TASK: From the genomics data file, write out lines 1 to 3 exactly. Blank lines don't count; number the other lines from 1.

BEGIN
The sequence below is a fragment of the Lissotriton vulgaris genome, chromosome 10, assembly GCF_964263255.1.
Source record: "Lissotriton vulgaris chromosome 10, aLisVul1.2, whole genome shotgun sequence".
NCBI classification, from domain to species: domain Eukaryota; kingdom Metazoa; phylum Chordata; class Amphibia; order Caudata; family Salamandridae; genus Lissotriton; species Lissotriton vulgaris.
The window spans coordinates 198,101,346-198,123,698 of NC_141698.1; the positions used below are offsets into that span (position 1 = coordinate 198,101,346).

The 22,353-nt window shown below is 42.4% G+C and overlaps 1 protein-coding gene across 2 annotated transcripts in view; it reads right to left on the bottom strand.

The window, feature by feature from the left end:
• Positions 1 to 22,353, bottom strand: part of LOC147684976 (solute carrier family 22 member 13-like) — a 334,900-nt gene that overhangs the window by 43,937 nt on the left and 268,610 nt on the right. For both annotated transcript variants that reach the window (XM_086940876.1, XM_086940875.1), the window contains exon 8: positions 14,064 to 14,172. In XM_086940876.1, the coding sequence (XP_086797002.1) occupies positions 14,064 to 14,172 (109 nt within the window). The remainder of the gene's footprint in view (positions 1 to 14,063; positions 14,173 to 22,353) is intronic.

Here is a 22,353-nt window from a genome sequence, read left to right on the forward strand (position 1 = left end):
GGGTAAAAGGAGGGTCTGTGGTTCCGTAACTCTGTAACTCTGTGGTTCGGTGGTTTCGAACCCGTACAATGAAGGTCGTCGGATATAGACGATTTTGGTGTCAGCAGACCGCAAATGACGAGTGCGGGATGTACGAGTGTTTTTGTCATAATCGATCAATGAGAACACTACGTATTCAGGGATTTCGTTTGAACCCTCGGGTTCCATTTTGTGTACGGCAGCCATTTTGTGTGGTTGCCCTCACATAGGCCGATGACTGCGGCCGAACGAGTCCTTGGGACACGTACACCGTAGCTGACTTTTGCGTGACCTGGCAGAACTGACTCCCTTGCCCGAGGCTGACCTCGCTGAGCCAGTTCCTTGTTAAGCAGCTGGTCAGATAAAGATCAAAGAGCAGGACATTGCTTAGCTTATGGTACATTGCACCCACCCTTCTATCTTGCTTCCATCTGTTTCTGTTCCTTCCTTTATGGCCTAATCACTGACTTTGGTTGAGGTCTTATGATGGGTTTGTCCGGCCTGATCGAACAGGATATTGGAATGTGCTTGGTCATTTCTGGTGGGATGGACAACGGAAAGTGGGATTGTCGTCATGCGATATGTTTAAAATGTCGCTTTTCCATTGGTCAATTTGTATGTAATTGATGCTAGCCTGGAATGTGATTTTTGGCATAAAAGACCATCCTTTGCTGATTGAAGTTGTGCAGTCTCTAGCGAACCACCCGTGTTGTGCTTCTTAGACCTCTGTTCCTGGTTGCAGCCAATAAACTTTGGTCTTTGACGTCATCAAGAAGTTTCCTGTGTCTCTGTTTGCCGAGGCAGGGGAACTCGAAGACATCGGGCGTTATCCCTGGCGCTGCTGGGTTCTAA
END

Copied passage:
The sequence below is a fragment of the Lissotriton vulgaris genome, chromosome 10, assembly GCF_964263255.1.
Source record: "Lissotriton vulgaris chromosome 10, aLisVul1.2, whole genome shotgun sequence".
NCBI classification, from domain to species: domain Eukaryota; kingdom Metazoa; phylum Chordata; class Amphibia; order Caudata; family Salamandridae; genus Lissotriton; species Lissotriton vulgaris.